The result: red light tickets and their accompanying revenue more than doubled.

Red light cameras generated more than $100 million in revenue last year in approximately 70 Florida communities,

What’s the impact on traffic safety?

(more…)

Gotcha: Soon, speed cams will be so yesterday …

February 4, 2014

Speed cams are bad … AAA has done audits revealing that 1 in 10 tickets issued by them are in error … with drivers having little recourse since only  the cameras are are presumed innocent until proven guilty.

Yep, they’re bad, but …

Imagine all speed limits being tightly enforced … 24 X 7.

Scary thought, right?

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Here’s what will replace the speed cam … and disrupt our lives.

(more…)

Un-Gotcha: 10 ways to protect your online privacy …

June 21, 2013

Useful compilation from Forbes … some no-brainers, some new (to me).

Ranges from clearing browser cookies & history frequently to masking IP addresses.

Worth browsing.

click to view

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Nums: How likely is it that a criminal will do it again?

June 18, 2013

In a prior post Feds: “Hire ex-cons … we do” … say, what? … we reported that Feds are hiring ex-cons into the State Department … and pressuring private companies to hire them, too.

Sounds risky to me, but what if there was some objective way to cut the risk … to determine the likelihood that an ex-con would (or would not) go straight.

 

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There is a way.

Some courts and parole departments are using predictive analytics to help decide who belongs in prison.

Here’s the scoop …

(more…)

Gotcha: If you don’t smoke, why are you buying Marlboros?

June 13, 2013

Consumers are signing up to share personal data at an alarming rate via sleep monitors, pedometers and activity trackers, dietary logs, brainwave monitors, grocery and restaurant loyalty cards, credit cards, Foursquare and Facebook check-ins, photo geotagging, and other digital means.

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As insurers, lenders, and others attempt to manage risk, they will inevitably turn alternative data sources to round out the picture of each consumer applicant –

Here are some ways that companies can (and are) using the data they collect on you.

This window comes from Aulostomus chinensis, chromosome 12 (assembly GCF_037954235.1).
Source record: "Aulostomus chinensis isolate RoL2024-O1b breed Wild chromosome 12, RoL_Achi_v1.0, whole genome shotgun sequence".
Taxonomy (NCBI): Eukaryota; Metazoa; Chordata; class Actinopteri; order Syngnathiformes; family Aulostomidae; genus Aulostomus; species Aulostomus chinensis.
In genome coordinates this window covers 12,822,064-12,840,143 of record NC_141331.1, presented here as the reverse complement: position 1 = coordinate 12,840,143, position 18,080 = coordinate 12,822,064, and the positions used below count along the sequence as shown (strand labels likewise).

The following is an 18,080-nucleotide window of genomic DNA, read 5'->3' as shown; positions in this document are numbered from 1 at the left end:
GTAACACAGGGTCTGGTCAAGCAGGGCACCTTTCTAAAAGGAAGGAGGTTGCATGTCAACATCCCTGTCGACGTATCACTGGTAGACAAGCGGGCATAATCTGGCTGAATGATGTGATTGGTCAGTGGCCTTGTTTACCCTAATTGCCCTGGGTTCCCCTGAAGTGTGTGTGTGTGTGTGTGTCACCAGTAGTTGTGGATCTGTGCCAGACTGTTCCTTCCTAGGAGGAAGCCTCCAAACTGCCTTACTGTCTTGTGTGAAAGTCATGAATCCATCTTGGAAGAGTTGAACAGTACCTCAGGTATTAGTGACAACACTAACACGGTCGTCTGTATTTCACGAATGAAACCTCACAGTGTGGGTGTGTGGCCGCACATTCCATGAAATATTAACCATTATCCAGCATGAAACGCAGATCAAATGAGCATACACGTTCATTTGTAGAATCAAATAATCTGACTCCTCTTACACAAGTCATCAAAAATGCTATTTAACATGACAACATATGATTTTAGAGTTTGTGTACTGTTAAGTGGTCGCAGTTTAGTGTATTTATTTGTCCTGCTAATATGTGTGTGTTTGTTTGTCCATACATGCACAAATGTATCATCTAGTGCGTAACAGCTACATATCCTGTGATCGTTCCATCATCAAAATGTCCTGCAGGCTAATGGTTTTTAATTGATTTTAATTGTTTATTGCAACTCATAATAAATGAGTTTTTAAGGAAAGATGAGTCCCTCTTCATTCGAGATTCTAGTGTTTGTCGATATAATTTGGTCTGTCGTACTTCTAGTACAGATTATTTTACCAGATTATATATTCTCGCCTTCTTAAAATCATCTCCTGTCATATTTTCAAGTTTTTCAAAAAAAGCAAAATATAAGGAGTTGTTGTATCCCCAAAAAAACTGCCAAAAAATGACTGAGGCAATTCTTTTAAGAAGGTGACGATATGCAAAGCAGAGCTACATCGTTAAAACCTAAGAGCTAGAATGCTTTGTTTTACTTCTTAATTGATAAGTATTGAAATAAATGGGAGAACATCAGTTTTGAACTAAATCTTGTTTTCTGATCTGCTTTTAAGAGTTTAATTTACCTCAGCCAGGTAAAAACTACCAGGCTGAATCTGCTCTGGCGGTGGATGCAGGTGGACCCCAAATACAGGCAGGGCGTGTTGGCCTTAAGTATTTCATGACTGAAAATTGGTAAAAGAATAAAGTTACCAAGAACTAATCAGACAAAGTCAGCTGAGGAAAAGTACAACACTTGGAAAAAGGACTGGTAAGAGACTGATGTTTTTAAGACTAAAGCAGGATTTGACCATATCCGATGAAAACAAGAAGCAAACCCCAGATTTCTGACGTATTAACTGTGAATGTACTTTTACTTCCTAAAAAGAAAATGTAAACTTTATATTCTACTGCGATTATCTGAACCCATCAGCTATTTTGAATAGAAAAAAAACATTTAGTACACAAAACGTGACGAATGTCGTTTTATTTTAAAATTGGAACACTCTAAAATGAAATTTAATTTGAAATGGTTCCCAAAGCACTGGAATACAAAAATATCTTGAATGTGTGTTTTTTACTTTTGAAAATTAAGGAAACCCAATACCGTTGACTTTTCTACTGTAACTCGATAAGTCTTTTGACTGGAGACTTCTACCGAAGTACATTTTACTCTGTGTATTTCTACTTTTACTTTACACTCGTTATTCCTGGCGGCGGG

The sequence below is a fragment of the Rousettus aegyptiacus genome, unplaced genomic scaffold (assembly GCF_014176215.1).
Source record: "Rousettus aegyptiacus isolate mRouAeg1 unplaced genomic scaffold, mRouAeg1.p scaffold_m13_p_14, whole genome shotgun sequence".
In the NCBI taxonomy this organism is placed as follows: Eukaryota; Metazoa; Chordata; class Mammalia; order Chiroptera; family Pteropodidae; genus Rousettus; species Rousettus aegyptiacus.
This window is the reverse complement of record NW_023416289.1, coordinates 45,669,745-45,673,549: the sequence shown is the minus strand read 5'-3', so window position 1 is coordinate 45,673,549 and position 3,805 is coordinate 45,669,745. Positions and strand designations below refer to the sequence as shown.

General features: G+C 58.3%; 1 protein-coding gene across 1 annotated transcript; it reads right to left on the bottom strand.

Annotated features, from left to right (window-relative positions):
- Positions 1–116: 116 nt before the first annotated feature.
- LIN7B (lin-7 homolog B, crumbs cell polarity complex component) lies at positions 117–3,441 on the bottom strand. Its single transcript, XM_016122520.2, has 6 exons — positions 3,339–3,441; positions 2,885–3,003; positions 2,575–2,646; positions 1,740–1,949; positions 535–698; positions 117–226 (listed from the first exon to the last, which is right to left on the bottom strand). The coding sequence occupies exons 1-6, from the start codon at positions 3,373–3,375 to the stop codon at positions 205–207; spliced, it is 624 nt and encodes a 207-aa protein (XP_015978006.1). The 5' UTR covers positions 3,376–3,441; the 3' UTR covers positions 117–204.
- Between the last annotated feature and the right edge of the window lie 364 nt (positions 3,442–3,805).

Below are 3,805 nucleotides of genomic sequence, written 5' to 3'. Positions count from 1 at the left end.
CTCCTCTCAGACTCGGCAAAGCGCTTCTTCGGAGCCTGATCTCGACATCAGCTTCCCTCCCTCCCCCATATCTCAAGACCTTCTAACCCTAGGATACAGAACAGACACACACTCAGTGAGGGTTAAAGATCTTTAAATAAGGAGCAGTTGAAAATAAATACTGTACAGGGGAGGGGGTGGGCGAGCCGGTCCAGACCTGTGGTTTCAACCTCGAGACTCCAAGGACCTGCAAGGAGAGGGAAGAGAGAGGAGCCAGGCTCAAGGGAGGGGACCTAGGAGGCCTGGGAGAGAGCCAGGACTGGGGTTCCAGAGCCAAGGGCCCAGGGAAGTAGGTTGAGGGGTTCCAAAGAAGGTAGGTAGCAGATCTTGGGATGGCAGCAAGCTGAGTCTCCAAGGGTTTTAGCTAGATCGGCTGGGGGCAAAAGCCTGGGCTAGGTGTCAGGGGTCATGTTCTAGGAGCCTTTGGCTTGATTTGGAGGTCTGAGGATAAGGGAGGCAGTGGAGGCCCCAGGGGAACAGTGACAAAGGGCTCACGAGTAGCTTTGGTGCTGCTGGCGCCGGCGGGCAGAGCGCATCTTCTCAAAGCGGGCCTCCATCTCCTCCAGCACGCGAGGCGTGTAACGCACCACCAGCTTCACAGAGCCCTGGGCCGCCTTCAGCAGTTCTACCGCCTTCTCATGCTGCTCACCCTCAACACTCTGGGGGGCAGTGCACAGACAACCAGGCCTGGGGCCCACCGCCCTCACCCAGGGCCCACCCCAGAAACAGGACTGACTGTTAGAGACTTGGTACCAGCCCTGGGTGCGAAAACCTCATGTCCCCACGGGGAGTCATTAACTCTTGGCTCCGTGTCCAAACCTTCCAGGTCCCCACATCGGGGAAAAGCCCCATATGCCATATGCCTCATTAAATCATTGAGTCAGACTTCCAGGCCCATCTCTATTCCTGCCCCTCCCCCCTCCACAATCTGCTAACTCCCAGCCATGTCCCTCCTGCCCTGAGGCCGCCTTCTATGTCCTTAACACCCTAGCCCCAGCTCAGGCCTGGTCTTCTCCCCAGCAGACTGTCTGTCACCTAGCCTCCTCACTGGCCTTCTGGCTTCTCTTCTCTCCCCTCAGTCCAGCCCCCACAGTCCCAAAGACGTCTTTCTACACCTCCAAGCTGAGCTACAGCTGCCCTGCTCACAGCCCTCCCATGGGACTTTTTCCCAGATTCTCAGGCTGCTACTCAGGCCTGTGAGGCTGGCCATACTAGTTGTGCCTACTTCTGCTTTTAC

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“No direct access to our central servers” … hmmm.

June 8, 2013

Last Thursday, the Washington Post outted the Feds Internet monitoring program Prism.

For details see the Washington Post article: NSA slides explain the PRISM data-collection program

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On Friday, most of the Internet companies reported to be part of the Fed’s Prism monitoring program expressed outrage and denied their involvement.

Did you notice that practically all of the denials centered  on the same exact phrase:

That the companies didn’t provide the Feds withdirect access to our central servers”.

Hmmm … that raises some questions, doesn’t it?

(more…)

Why the uproar about the phone and internet surveillance?

June 7, 2013

Yesterday it was revealed that the Feds are routinely gathering and mining  “metadata” on all phone calls and trolling through emails and other Internet content.

Ostensibly they’re just on the look out for terrorists …  that’s a good thing.

I think most folks would agree.

But many folks are in an uproar over the matter.

Why?

For starters, a lot of folks don’t trust the Feds much anymore.

According to Gallup, less than 1 in 5 Americans say that they trust the Federal government

… over 80% only trust the Federal government some of the time or never.

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And, those numbers are before accounting for:

(more…)

Gotcha: Soon, speed cams will be so yesterday …

June 4, 2013

Speed cams are bad but …

Imagine all speed limits being tightly enforced … 24 X 7.

Scary thought, right?

image

Here’s what will replace the speed cam … and disrupt our lives.

(more…)

Gotcha: How long does it take to hack a 16-character password?

June 3, 2013

First, how many of us have a 16-character password?

If the over-under is 1, I’m betting the under.

 

image

Still, let’s pretend that that your passwords are 16-characters long – a mix of capital and lower case letters, numbers and special characters.

Here’s how long it takes to crack it …

(more…)

What privacy? Apparently teens don’t care …

May 29, 2013

 

Thanks to social media, today’s teens are the first to have a complete record of their whole lives — their thoughts, their actions, and  their friends.

Eric Schmidt — Google chairman and ex-CEO — worries, however, that they’ll be the first who’ll never be allowed to forget their mistakes.

Schmidt says:  “People are now sharing too much.”

More specifically, privacy pundits say that it just takes your name, zip code and birth date to ID you and start linking your online and offline personal data … forever.

Now, Pew has published a research study re: teen’s online habits .

image

Here are the Pew results …

(more…)

Gotcha: Man, that was a fast yellow light …

May 23, 2013

Might not be your imagination.

In some locales, city-fathers are shortening the duration of yellow caution lights – you know, going from green to red.

Why?

Simple.  To increase the odds that you get ticketed by a red light “safety” camera.

image

According to a News 10 TV report,  in Tampa, the yellow light duration was reduced by a fraction of a second at intersections with red light cameras.

The result: red light tickets and their accompanying revenue more than doubled.

Red light cameras generated more than $100 million in revenue last year in approximately 70 Florida communities,

What’s the impact on traffic safety?

(more…)